Quentin Moore and Zach Phillips devised this game. It’s not clear to me how we get from this game to the record in question, but I think I can see how the game represents an attempt to lose creative control, to free the artistic mind to go places it normally wouldn’t. I would liken it to a surrealist game, but on the face of it there appears to be no interest in probing the subconscious mind, regardless of how dream-like and uncanny the finished work may be. At this point I’m reminded of the works of Alessandro Bosetti, another gifted conceptualist who is likewise preoccupied with words, and who sets up similar game-like structures for his compositions. A very impressive tour de force. From 18th October 2016.

7th June update: Zach Phillips writes to inform us that “Sarah Smith and Quentin Moore and I devised the game — in that order ! I contributed the least to the invention of the game . would be cool to include Sarah if you don’t mind . thank ye !”

Saint Paul In The Yantra

Welcome return to these pages of Susan Matthews, the fey musician from South Wales from whom we haven’t heard since A Kiss For The Umbrella Man, her highly personal take on the music of Erik Satie, noted in 2012. Her record From Veliko (SIREN WIRE RECORDINGS SW108) is a shortish work, just three tracks in 14 minutes, but it’s a very heartfelt statement. Piano, keyboards, voice and field recordings are used to create a spell-binding mix of songs, tunes, mood pieces, and poetic observations, and the theme is highly emotionally charged. Part of it is derived from an actual trip to Veliko Tarnovo, and the artist’s take on wandering around this beautiful medieval city. She was particularly struck by the hanging houses, which are poised on the edge of a gorge above the Yantra river and in imminent danger of falling into the water, if they haven’t already done so. Crumbling foundations, ancient buildings, clinging onto a precipice – it doesn’t require much imagination to apply these elements to the human condition, and realise how close we all are to tipping over into melancholy, despair, or even madness. Matthews also alludes to “a metaphor for a psychological journey from the darkness of depression back towards the light”, a highly personal revelation, and one which takes some fortitude to admit to and deal with. If Susan Matthews is working out her personal problems through music, she has succeeded admirably with this understated yet highly cathartic music; I defy anyone to hear her fragile voicings and subdued but intense piano work on this record without being deeply moved. From 17th October 2016; was also released by Pilot Eleven.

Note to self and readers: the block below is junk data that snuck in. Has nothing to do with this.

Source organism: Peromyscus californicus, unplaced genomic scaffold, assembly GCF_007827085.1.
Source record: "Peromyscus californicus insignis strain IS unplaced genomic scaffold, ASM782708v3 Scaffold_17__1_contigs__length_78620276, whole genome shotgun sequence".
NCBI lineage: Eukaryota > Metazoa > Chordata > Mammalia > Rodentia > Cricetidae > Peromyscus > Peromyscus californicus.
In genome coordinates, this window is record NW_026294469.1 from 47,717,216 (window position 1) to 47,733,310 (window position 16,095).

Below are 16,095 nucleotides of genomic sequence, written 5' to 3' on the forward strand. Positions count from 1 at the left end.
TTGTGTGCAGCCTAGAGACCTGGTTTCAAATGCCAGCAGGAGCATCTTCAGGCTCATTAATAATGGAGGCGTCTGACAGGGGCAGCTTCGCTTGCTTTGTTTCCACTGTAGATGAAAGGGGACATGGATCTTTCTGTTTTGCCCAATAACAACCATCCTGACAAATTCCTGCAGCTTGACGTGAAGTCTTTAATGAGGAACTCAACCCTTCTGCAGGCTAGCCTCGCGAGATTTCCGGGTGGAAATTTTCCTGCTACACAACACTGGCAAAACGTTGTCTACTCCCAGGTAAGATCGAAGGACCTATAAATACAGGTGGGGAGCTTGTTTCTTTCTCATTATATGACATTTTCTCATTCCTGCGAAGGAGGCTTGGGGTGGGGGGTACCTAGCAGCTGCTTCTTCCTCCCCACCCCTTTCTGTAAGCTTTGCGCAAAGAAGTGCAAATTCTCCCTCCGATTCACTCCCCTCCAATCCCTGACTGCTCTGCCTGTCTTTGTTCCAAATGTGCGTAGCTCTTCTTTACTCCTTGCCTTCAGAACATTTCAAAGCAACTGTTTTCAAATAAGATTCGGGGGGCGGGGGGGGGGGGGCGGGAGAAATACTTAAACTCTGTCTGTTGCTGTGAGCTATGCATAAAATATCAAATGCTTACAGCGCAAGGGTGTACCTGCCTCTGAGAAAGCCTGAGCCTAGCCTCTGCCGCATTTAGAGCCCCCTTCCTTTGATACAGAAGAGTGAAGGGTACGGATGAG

From the Lap of Cougar

May I declare myself a long-standing fan of MX-80 Sound, one of the more unusual American bands to have ever been tagged with a New Wave or No Wave label, a love affair which began when I snarfed up a UK Island pressing of their Hard Attack LP in Coventry. It was a time when Woolworths still existed, they still sold vinyl records, and they marked down items they couldn’t sell, so I secured this tasty zonkeroo for about 50p. Since I was also in love with The Residents at the time, it wasn’t too long before I found out about MX-80 Sound’s superb LP releases for Ralph Records, namely Out Of The Tunnel and Crowd Control, all of them gems. I’m still looking for an original of Big Hits, their debut EP, but it’s rare and costly. Byron Coley, who has done the press for the band’s new LP So Funny (FEEDING TUBE RECORDS FTR250) is also a loyal supporter I assume, since he interviewed the band for Forced Exposure magazine in 1991 and put them on the cover too. During that interview, he demonstrated arcane knowledge of their discography that even the band didn’t know about. Coley also penned an authoritative essay on this Indiana band for the Superior Viaduct CD reissue of Hard Attack, a release which is worth owning for that sleeve note alone, although the remastering of it is also excellent. Well, MX-80 Sound never gave up in all that time, despite lack of commercial success; my 50p cut-out story is only one manifestation of their inexplicable inability to sell large numbers of records.